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CRR HISTOLOGY Respiratory System

SELF-ASSESSMENT QUESTIONS

NOTE: The following questions are designed for introductory drill (i.e., to practice basic vocabulary and description of cell structure and function in the respiratory system). 
These questions do not necessarily represent the quality of questions which will appear on the CRR Unit evaluation.

(reference:  http://www.siumed.edu/~dking2/crr/cvguide.htm).

     [An mp3 file of this question set has been recorded by SIUC Anthropology student M. Campbell.]

Other topics:

SAQ slides
SAQ, Introduction -- microscopy, cells, basic tissue types, blood cells.
SAQ, Cardiovascular System.
SAQ, Renal System.

 


Multiple choice questions.

Point to an answer.  Green color and bold indicates "CORRECT."  Red color and italics indicates "Wrong answer." 
(NOTE:  In cases where all of the responses are correct, only "all of the above" will be indicated as correct.)

  1. Which epithelial cell surface specialization is used to move mucous and particles along the surface?
    1. cilia
    2. stereocilia
    3. desmosomes
    4. microvilli
    5. villi
       
  2. Pseudostratified columnar, ciliated epithelium is found lining the:
    1. nasal cavities.
    2. crypts of pharyngeal tonsils.
    3. bronchi.
    4. trachea.
    5. all of the above
       
  3. The cell type in the olfactory epithelium whose nuclei are positioned most apically is the:
    1. olfactory receptor cell.
    2. goblet cell.
    3. sustenacular cell.
    4. clara cell.
    5. basal cell.
       
  4. The most numerous cell type in the olfactory epithelium, whose nuclei are positioned at several levels in the lower portion of the epithelium, is the:
    1. olfactory receptor cell.
    2. goblet cell.
    3. sustenacular cell.
    4. clara cell.
    5. basal cell.
       
  5. Olfactory receptor cells:
    1. have several extremely long cilia for extensive exposure of receptor surface membrand.
    2. can be replaced by cell division, when worn out or damaged.
    3. are supported by sustentacular cells.
    4. are nerve cells with axons extending through the cribriform plate into the olfactory bulb of the brain.
    5. all of the above
       
  6. Nasal mucosa includes:
    1. pseudostratified, ciliated columnar epithelium.
    2. lamina propria.
    3. seromucous glands.
    4. venus plexuses.
    5. all of the above
       
  7. Small sero-mucous glands may be found in the mucosa of the:
    1. nasal cavity.
    2. nasal sinuses.
    3. trachea.
    4. bronchi.
    5. all of the above
       
  8. In which of the following are goblet cells most frequent?
    1. trachea
    2. bronchus
    3. bronchiole
    4. alveolus
    5. The frequency of goblet cells in each of the above is about equal.
       
  9. As respiratory passages branch from trachea to bronchioles, the epithelium gradually changes from:
    1. simple squamous to ciliated, pseudostratified columnar.
    2. simple columnar to simple squamous.
    3. simple cuboidal to simple columnar.
    4. stratified squamous to simple squamous.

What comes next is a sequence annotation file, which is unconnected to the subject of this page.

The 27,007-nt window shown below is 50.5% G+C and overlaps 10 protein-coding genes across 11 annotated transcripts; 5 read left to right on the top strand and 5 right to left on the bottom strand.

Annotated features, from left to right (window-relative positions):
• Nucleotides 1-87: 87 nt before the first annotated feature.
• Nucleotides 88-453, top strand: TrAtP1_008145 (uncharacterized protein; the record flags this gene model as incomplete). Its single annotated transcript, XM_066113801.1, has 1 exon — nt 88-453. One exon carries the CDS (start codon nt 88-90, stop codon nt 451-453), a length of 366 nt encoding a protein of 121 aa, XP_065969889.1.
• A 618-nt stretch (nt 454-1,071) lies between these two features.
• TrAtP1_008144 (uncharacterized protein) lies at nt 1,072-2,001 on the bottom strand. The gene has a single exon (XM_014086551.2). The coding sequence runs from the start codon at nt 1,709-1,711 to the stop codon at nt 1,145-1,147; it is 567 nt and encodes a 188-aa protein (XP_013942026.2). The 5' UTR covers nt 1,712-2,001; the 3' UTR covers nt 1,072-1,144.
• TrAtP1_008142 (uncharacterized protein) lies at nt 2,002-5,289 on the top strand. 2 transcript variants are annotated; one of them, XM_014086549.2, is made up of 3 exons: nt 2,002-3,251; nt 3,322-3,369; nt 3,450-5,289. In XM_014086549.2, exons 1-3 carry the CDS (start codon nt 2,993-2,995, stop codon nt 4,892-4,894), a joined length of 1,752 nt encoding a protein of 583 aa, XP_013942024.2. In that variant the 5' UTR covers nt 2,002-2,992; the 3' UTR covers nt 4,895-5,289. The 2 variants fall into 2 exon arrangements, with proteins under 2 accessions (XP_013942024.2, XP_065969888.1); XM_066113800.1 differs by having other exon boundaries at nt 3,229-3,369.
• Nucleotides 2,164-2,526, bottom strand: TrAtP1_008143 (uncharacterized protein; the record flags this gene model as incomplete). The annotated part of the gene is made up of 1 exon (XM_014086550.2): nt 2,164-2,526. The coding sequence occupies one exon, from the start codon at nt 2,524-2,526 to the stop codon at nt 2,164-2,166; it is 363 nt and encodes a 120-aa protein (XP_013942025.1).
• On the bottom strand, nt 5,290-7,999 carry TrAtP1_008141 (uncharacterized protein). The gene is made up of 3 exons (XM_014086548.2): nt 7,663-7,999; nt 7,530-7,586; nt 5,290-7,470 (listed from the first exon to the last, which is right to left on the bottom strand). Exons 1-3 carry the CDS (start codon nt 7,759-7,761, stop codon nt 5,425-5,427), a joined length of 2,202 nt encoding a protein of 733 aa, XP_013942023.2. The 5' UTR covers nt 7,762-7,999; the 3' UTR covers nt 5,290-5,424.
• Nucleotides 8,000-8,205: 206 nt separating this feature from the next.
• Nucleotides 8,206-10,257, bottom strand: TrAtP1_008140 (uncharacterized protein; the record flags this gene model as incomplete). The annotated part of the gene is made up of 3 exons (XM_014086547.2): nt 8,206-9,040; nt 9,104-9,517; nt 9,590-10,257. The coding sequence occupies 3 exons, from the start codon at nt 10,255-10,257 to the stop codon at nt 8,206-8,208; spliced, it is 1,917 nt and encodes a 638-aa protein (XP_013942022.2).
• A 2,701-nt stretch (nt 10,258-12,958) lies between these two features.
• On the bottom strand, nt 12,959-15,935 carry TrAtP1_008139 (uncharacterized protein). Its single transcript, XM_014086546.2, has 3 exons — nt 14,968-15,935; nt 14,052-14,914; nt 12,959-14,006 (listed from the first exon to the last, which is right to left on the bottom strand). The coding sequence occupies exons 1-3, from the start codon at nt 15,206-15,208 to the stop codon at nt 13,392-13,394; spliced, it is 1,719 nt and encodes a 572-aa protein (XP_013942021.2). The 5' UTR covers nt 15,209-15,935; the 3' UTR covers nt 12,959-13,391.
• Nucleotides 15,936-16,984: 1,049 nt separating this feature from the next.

5. ciliated, pseudostratified columnar to simple cuboidal.
       
  10. Simple squamous epithelium lines the:
    1. nasal cavities.
    2. crypts of pharyngeal tonsils.
    3. bronchi.
    4. trachea.
    5. alveoli.
       
  11. Alveolar type I cells are:
    1. cuboidal cells that secrete surfactant.
    2. squamous cells involved in gas exchange.
    3. ciliated cells that move mucous.
    4. columnar cells that secrete mucous.
    5. amoeboid, phagocytic cells that clean the alveolar surface.
       
  12. Alveolar type II cells are:
    1. cuboidal cells that secrete surfactant.
    2. squamous cells involved in gas exchange.
    3. ciliated cells that move mucous.
    4. columnar cells that secrete mucous.
    5. amoeboid, phagocytic cells that clean the alveolar surface.
       
  13. Alveolar dust cells (macrophages) are:
    1. cuboidal cells that secrete surfactant.
    2. squamous cells involved in gas exchange.
    3. ciliated cells that move mucous.
    4. columnar cells that secrete mucous.
    5. amoeboid that clean the alveolar surface.
       
  14. The entire alveolar wall or septum (separating adjacent alveoli) consists of:
    1. surface epithelium.
    2. blood vessels.
    3. connective tissue.
    4. all of the above
       
  15. Non-ciliated cuboidal cells in bronchiole epithelium that are thought to be involved in absorption or secretion are called:
    1. chief cells.
    2. clara cells.
    3. goblet cells.
    4. basal cells.
    5. Type I cells.
       
  16. The thickness of interalveolar septa separating adjacent alveoli is typically:
    1. 1 micron or less.
    2. 5 to 10 microns.
    3. 50 to 100 microns.
    4. 500 to 1000 microns.
    5. greater than 5 mm.
       
  17. The thickness of the gas-exchange membrane separating alveolar air from blood in capillaries is typically:
    1. 1 micron or less.
    2. 5 to 10 microns.
    3. 50 to 100 microns.
    4. 500 to 1000 microns.
    5. greater than 5 mm.
       
  18. The lining of the pleural cavity is:
    1. endothelium.
    2. mesothelium.
    3. pseudostratified columnar epithelium.
    4. type I pneumocytes.
    5. type II pneumocytes.
       
  19. C-shaped rings that form the framework of the trachea and help keep it open are composed of:
    1. fibro-elastic tissue.
    2. trachealis muscle.
    3. skeletal muscle.
    4. hyaline cartilage.
    5. bone.
       
  20. Which of the following is devoid of hyaline cartilage?
    1. trachea
    2. bronchus
    3. larynx
    4. bronchiole
    5. none of the above
       

 

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SIUC / School of Medicine / Anatomy / David King

http://www.siumed.edu/~dking2/crr/SAQrs.htm
Last updated:  27 April 2009 / dgk